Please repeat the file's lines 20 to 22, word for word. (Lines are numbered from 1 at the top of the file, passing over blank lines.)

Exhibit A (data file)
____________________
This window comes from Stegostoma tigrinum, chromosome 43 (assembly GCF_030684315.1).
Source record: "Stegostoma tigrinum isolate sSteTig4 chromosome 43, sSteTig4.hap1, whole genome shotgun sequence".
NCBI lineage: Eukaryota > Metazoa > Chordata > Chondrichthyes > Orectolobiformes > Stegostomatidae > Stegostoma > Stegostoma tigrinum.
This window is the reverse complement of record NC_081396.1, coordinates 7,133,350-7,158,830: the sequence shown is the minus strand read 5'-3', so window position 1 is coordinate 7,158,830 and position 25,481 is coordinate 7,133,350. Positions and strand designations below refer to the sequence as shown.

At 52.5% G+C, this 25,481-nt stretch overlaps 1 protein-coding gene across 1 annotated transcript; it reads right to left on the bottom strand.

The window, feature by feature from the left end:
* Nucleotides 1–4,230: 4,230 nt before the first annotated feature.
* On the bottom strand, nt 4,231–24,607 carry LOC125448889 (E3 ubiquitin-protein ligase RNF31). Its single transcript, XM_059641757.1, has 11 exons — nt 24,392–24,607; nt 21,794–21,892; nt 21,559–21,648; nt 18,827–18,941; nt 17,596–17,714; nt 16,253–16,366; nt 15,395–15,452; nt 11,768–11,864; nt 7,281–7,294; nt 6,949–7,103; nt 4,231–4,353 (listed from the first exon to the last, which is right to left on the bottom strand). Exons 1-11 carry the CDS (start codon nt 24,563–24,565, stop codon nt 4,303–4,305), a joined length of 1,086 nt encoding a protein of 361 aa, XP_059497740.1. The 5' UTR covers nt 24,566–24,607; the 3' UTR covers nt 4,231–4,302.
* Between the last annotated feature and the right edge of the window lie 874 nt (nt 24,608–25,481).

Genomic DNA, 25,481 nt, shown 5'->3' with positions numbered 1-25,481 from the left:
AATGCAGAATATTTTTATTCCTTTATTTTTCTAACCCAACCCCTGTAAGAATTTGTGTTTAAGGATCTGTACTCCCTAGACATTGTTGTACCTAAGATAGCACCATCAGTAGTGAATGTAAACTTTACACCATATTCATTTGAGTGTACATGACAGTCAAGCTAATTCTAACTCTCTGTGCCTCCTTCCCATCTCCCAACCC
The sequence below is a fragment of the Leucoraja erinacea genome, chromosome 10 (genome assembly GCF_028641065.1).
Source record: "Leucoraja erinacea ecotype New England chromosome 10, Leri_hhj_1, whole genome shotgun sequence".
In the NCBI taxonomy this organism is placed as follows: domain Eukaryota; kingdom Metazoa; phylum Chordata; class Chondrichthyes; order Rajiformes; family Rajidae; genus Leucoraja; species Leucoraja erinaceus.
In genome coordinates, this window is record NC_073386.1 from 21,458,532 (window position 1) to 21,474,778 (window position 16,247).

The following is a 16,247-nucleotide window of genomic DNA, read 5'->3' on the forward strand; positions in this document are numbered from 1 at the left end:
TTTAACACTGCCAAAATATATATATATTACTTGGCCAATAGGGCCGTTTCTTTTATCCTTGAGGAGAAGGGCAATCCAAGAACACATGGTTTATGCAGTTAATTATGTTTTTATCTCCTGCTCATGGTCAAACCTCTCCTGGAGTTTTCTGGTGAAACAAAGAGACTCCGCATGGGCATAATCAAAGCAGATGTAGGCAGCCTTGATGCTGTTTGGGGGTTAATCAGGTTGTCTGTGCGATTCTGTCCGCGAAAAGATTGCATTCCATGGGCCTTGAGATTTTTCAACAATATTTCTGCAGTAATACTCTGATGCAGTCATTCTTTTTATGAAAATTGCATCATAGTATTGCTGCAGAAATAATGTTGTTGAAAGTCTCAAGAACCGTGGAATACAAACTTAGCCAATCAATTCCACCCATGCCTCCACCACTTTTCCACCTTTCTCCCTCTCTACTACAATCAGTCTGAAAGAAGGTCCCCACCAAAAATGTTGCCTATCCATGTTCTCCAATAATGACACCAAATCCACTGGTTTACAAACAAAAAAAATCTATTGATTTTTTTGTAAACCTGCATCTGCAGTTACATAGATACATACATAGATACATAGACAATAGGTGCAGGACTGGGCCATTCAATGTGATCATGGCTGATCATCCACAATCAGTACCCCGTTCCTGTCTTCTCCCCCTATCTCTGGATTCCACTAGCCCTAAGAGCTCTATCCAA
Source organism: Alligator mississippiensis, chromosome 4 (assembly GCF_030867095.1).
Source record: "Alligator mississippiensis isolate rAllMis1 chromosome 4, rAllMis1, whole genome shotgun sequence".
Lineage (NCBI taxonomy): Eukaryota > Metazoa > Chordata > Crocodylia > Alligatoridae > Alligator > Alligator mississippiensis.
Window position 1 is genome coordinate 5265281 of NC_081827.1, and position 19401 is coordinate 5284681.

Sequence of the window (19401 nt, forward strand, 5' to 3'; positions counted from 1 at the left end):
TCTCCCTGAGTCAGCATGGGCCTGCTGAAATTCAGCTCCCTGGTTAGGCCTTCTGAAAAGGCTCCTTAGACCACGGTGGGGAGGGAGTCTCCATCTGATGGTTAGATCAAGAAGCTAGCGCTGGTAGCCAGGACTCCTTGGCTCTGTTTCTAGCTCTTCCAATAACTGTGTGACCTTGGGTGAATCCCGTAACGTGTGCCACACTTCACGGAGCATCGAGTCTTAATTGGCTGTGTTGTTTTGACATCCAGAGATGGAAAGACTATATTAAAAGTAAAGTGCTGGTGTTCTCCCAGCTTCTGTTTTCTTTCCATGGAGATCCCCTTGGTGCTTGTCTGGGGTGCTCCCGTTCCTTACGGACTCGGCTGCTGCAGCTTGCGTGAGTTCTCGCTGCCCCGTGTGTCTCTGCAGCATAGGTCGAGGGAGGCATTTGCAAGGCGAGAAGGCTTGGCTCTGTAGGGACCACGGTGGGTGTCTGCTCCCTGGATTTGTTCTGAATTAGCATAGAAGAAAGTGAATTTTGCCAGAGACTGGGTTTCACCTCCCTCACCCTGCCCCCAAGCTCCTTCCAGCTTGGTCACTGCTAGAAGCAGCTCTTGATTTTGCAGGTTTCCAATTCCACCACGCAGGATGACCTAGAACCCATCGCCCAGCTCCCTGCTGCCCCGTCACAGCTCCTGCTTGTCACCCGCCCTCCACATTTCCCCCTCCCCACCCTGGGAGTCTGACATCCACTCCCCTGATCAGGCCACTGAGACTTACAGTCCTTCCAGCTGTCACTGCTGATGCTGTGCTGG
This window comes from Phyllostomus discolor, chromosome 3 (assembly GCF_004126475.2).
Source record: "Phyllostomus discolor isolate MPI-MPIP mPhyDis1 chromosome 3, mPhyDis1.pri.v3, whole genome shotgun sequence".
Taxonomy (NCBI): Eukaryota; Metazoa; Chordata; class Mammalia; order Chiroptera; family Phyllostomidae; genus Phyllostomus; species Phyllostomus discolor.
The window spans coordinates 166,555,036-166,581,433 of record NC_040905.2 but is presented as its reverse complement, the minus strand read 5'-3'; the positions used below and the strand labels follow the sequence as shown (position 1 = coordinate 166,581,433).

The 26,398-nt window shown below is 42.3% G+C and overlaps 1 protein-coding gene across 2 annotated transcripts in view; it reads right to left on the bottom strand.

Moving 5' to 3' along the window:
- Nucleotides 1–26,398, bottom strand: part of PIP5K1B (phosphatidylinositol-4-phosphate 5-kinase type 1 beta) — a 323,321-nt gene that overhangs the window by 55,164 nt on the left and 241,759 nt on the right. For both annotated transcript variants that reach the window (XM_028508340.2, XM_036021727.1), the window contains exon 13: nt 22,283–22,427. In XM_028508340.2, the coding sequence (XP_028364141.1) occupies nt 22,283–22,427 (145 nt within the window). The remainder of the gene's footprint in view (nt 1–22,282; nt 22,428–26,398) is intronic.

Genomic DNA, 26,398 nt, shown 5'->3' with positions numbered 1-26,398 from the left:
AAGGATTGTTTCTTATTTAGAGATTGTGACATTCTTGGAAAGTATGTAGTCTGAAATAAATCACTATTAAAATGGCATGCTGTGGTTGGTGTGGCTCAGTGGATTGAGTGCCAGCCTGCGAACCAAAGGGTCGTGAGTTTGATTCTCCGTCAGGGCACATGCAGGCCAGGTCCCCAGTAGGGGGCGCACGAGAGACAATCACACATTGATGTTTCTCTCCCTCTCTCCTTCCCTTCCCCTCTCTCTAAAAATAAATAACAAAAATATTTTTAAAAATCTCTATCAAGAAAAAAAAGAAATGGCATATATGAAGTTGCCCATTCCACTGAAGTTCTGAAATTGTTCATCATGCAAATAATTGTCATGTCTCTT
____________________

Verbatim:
Lineage (NCBI taxonomy): Eukaryota > Metazoa > Chordata > Crocodylia > Alligatoridae > Alligator > Alligator mississippiensis.
Window position 1 is genome coordinate 5265281 of NC_081827.1, and position 19401 is coordinate 5284681.

Sequence of the window (19401 nt, forward strand, 5' to 3'; positions counted from 1 at the left end):